Star Trek and NASA have a long, productive relationship of increasing diversity in space programs, but naming the first test space shuttle Enterprise wasn't a quick decision.
NASA had initially planned to name the first Space Shuttle Constitution. Now, declassified White House documents reveal what convinced President Gerald Ford to overrule that decision and thrill Star Trek fans by calling it Enterprise.
On September 3, 1976, William Gorog, a senior economic adviser to Ford, sent the president a decision memorandum:
Next Wednesday you will meet with Dr. James Fletcher of NASA for a substantive meeting at which time you will be presented with a mock-up of the space shuttle, the full scale version of which will be rolled out in California later this month. NASA has not announced a name as of yet for the shuttle, and they are holding this announcement until your meeting with Fletcher.
Dr. Fletcher is not adverse to the name "Enterprise" for the space shuttle, and I suggest that you ask that it be so named for the following reasons:
- NASA has received hundreds of thousands of letters from the space-oriented "Star Trek" group asking that the name "Enterprise" be given to the craft. This group comprises millions of individuals who are deeply interested in our space program.
- The name "Enterprise" is tied in with the system on which the Nation's economic structure is built.
- Use of the name would provide a substantial human-interest appeal to the rollout ceremonies scheduled for this month in California, where the aeronautical industry is of vital importance.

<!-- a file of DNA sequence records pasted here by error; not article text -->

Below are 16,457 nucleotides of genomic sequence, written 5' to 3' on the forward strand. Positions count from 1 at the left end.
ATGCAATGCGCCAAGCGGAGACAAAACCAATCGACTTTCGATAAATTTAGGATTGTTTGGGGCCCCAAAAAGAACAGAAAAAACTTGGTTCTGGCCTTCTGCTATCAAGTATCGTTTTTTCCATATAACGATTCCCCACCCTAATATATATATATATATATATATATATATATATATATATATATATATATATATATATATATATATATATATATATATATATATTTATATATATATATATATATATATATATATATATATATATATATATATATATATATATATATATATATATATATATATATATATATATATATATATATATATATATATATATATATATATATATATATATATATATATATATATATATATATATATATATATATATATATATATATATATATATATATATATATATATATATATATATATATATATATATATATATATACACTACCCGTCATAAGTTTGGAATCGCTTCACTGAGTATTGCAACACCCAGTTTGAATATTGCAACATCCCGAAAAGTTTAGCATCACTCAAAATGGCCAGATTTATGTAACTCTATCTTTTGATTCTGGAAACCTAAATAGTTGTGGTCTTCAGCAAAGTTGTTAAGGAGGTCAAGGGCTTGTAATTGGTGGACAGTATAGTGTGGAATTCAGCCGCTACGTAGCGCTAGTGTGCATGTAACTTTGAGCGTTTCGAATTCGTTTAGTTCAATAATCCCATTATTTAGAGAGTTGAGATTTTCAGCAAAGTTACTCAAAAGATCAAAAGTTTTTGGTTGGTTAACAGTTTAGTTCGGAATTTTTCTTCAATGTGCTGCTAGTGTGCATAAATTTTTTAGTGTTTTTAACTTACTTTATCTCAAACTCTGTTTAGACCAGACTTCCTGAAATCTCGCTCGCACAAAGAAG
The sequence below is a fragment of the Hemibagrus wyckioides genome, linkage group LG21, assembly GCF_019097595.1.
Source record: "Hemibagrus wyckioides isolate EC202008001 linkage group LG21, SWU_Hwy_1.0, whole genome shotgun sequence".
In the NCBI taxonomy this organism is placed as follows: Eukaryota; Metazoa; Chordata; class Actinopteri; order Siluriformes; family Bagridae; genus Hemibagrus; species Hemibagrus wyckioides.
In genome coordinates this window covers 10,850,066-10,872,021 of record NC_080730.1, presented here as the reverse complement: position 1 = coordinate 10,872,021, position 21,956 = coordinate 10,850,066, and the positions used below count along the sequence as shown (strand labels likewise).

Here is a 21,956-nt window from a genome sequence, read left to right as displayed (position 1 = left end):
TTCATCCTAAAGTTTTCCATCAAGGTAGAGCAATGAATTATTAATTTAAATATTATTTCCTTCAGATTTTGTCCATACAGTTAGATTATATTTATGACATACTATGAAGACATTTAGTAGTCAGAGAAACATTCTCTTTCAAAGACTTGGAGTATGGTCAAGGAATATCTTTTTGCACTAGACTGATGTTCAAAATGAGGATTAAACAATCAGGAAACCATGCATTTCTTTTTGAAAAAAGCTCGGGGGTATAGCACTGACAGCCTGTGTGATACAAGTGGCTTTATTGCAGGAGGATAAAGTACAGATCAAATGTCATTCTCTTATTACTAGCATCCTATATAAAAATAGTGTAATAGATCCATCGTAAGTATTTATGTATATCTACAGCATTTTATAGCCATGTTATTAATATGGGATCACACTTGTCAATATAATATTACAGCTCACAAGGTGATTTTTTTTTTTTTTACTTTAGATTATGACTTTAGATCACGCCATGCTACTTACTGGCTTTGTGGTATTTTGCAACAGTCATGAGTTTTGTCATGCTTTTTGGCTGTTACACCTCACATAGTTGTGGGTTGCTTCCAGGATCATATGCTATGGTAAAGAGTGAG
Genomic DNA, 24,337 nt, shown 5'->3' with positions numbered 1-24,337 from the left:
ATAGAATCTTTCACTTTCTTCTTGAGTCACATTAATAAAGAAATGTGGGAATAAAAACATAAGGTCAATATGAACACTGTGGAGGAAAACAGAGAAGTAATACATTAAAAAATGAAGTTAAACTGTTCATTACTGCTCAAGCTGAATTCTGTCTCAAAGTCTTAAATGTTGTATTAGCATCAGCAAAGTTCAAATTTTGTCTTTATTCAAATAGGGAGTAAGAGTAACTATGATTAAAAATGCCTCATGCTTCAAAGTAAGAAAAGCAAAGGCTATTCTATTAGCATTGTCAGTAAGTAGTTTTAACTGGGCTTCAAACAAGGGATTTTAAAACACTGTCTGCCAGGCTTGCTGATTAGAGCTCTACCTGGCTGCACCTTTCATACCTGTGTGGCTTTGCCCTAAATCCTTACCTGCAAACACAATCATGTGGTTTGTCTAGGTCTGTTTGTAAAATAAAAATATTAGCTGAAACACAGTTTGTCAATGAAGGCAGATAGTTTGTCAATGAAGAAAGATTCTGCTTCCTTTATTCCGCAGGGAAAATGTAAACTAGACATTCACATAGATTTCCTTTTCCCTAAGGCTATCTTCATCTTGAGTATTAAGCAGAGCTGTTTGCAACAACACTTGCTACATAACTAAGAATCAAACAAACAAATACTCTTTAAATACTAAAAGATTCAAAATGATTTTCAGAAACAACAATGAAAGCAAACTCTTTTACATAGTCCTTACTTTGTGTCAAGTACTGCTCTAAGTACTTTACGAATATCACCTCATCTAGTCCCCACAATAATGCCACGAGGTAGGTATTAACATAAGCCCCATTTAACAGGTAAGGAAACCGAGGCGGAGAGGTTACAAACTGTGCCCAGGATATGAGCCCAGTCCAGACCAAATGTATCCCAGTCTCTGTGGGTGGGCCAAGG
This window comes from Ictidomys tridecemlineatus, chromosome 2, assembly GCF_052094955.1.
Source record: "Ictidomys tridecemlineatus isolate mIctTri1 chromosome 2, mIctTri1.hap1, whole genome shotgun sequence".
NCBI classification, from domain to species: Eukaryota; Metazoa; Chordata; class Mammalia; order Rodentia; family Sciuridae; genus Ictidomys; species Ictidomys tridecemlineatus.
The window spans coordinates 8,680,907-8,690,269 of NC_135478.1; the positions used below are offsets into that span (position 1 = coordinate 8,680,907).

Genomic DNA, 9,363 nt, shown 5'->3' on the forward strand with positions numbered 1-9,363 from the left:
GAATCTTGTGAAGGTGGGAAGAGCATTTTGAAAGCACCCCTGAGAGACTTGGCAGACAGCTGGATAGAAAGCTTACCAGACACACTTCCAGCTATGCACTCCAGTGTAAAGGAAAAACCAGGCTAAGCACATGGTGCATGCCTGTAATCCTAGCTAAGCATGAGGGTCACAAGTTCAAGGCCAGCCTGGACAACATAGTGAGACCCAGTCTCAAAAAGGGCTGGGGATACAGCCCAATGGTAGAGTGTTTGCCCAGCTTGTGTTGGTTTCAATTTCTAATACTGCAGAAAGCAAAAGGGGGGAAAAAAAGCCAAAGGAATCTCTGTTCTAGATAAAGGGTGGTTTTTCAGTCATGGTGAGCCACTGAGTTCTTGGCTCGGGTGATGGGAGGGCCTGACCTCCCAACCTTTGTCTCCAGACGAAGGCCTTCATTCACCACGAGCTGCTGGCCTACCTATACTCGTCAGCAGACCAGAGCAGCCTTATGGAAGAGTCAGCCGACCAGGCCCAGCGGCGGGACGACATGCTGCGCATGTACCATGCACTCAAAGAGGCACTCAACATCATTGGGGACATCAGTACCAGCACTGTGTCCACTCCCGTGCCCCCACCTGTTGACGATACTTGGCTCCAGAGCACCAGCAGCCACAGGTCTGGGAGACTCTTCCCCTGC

In short, this situation could provide the same public interest as the CB radio provided for Mrs. Ford.
The CB radio that Gorog refers to was a PR success for the White House. Betty Ford (in addition to donning a mood ring) embraced the 1970s trend, chatting on her CB with the handle "First Mama." Gorog himself was a tech-savvy entrepreneur. Before working at the White House, he was a founder and chief executive of the Data Corporation, which created the computerized information retrieval system that later became LexisNexis. From his perspective the name Enterprise was a win-win, since it was both a pop-culture icon and a reference to America's can-do spirit.
Four days later, a follow-up memorandum was sent from James Connor, the Secretary of the Cabinet, to President Ford, summarizing the opinions of White House officials.
Jim Cannon, the Domestic Policy Advisor to the President, said:
"It seems to me "Enterprise" is an excellent name for the space shuttle.
It would be personally gratifying to several million followers of the television show "Star Trek", one of the most dedicated constituencies in the country.
Moreover, the name "Enterprise" is a hallowed Navy tradition. An "Enterprise" was in action against the Barbary pirates in 1803. During World War II, an "Enterprise" served with the Wasp and the Hornet in the carrier fleet in the Pacific. And the Navy's current "Enterprise" is the first nuclear carrier."
Robert Hartmann, counselor to the president, disagreed: "This is an especially hallowed Naval name - going back to the Revolution - I think Navy should keep it."
And Jack Marsh, a national security advisor, gave his reluctant endorsement:
"I have no objection to this selection of a name, however, I am not enthusiastic about the rationale for the selection. "Enterprise" is a famous name for vessels since the early days of the Republic. I think that is a far better reason than appealing to a T.V. fad."
Ten days later, NASA unveiled the first space shuttle, the Enterprise.